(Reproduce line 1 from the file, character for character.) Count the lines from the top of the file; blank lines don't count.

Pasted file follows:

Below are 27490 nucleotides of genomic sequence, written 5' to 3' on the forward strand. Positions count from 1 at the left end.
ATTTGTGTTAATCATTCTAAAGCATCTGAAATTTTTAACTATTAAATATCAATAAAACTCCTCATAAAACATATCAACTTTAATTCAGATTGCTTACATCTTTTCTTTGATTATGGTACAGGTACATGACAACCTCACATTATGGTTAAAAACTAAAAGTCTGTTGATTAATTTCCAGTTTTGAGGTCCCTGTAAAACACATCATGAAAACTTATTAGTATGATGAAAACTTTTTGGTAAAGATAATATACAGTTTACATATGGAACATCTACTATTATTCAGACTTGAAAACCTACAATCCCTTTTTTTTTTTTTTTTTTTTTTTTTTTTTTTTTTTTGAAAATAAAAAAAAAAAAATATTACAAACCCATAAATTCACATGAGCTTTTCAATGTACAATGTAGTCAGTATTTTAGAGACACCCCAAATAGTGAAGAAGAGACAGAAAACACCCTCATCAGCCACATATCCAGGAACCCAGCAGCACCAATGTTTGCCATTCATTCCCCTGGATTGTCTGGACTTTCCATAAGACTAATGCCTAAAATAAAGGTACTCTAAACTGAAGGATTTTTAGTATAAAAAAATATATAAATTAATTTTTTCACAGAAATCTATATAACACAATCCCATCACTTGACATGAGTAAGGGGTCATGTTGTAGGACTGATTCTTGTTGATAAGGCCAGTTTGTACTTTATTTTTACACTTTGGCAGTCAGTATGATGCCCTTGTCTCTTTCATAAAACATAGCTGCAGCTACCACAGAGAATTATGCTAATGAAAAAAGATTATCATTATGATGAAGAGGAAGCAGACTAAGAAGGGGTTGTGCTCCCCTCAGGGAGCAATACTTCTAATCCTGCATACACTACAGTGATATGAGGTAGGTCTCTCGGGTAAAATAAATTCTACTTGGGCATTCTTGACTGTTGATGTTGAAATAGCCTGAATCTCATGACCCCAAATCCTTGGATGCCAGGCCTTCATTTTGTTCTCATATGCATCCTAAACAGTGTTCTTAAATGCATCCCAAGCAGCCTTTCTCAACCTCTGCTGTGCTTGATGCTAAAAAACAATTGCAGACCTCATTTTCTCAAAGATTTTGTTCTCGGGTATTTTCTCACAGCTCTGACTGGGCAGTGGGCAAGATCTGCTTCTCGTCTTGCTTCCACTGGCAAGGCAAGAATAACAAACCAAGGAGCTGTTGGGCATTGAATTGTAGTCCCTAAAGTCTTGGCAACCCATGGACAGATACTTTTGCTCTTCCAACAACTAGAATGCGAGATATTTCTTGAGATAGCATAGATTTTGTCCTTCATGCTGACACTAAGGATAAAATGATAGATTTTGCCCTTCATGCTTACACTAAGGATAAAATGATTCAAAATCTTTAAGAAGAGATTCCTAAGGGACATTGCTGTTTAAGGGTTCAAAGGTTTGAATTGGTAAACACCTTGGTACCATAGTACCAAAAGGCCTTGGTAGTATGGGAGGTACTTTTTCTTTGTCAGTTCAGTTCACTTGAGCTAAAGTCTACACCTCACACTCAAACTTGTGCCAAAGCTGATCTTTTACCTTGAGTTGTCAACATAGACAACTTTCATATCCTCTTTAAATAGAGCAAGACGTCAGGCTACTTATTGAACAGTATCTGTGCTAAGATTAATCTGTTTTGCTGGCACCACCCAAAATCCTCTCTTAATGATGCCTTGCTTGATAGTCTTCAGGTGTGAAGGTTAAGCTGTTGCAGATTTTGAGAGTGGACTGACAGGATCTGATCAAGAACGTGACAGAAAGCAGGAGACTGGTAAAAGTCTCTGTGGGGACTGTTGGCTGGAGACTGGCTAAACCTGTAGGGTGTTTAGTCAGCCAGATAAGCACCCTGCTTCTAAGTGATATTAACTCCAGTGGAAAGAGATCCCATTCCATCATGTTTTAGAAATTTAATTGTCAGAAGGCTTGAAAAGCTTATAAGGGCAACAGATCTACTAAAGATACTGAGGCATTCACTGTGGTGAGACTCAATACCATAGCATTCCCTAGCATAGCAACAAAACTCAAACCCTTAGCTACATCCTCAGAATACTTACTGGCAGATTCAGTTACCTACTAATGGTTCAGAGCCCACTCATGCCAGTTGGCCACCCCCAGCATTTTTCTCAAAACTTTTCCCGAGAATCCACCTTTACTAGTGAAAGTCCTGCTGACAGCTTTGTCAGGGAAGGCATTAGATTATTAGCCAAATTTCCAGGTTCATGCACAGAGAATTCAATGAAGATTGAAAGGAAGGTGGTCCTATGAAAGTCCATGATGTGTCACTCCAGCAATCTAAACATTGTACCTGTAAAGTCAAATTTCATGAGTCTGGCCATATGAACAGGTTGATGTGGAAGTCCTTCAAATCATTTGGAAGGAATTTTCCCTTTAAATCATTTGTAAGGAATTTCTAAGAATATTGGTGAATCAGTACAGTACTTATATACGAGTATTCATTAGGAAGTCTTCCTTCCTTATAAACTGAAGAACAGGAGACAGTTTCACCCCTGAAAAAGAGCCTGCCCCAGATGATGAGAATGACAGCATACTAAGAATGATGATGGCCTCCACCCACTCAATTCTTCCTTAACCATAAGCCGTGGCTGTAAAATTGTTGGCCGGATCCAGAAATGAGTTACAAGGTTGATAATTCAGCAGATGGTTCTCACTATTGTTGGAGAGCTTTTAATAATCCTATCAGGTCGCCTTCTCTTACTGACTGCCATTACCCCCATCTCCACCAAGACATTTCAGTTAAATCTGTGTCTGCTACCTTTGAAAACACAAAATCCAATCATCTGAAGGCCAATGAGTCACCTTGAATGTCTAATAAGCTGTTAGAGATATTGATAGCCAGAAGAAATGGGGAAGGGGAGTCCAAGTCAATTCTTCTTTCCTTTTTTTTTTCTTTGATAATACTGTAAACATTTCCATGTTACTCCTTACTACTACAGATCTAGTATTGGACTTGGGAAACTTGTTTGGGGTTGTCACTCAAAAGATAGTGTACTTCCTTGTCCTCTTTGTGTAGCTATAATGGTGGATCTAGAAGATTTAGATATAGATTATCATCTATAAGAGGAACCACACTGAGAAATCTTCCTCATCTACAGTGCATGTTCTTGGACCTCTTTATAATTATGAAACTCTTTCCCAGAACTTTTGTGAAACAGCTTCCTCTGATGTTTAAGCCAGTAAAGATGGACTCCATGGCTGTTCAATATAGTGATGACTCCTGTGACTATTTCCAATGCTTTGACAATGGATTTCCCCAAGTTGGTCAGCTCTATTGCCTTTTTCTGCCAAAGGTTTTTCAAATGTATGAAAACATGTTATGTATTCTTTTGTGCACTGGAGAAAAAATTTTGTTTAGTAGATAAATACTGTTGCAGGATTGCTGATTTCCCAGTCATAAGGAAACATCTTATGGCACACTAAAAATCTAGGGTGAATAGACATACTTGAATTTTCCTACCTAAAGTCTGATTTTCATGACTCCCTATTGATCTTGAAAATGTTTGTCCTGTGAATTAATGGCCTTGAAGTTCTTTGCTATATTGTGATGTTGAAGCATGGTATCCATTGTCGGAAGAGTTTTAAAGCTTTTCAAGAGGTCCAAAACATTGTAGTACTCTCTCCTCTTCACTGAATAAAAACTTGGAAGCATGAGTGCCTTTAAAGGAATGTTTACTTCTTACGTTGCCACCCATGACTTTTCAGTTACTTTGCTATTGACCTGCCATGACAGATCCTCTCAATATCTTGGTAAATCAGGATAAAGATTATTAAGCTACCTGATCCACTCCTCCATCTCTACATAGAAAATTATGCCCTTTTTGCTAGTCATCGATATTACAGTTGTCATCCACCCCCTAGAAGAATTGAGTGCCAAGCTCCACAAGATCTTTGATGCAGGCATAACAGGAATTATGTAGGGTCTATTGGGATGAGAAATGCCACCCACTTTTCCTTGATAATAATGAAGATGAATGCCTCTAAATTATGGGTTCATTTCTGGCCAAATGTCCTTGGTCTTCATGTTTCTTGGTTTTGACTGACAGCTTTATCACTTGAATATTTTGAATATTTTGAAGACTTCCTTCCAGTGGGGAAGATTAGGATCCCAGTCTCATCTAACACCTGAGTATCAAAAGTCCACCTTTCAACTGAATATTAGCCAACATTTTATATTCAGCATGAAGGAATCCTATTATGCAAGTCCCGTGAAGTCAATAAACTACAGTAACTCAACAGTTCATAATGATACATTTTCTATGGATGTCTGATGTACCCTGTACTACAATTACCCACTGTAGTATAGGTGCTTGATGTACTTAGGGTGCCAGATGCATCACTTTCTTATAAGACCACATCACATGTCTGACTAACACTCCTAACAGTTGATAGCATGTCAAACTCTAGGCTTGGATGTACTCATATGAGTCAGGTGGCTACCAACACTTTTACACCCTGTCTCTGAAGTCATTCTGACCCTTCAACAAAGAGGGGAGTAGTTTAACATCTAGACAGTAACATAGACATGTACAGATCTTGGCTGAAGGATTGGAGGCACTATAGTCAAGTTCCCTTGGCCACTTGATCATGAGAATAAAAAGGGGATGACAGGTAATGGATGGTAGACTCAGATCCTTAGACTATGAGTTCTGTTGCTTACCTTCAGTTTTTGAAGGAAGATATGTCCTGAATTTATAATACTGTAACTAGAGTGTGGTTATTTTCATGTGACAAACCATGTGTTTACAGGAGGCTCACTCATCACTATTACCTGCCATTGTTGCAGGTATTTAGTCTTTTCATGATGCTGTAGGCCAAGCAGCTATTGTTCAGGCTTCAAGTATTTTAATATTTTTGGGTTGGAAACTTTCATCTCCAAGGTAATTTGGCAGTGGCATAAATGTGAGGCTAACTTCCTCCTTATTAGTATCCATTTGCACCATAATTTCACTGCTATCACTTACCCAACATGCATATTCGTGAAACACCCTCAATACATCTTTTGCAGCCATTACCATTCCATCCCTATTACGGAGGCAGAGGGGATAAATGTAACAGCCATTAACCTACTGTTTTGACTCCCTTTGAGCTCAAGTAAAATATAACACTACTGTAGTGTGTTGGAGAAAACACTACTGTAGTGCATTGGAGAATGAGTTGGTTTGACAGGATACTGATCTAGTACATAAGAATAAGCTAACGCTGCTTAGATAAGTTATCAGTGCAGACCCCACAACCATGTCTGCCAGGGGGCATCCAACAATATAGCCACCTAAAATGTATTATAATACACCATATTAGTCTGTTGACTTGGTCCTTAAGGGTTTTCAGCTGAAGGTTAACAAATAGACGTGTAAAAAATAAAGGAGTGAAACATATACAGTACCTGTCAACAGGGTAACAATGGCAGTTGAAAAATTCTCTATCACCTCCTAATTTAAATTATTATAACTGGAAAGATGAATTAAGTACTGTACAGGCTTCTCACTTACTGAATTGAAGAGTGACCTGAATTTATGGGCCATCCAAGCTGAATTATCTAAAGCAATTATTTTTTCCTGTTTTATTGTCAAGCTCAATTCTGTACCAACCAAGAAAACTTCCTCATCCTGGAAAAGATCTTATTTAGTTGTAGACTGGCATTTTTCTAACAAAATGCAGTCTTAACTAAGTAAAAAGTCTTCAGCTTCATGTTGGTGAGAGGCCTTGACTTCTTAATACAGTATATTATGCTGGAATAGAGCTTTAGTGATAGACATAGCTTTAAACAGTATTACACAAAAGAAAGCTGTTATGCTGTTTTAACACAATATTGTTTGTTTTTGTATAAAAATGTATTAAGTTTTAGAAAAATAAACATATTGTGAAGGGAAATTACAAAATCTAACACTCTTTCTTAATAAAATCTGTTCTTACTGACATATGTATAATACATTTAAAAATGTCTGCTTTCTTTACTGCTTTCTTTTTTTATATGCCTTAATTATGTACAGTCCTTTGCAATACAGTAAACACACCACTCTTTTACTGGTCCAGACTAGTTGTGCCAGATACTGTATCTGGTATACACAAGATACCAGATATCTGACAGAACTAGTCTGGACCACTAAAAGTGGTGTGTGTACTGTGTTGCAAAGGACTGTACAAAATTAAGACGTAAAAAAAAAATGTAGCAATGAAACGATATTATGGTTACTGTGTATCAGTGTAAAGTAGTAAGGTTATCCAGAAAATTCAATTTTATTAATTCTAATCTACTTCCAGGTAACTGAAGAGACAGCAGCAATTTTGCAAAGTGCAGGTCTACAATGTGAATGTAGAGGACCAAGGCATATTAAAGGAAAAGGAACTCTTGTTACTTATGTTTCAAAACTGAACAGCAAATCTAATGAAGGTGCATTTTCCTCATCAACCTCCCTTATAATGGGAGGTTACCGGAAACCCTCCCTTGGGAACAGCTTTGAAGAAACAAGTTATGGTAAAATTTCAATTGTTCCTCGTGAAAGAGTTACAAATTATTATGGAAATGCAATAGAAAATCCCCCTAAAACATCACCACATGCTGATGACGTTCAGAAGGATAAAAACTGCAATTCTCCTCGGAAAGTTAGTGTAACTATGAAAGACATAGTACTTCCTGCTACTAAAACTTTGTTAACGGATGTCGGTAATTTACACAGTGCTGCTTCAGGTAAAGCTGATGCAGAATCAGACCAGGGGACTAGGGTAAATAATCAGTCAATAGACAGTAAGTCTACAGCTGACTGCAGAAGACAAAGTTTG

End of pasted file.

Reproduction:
Below are 27490 nucleotides of genomic sequence, written 5' to 3' on the forward strand. Positions count from 1 at the left end.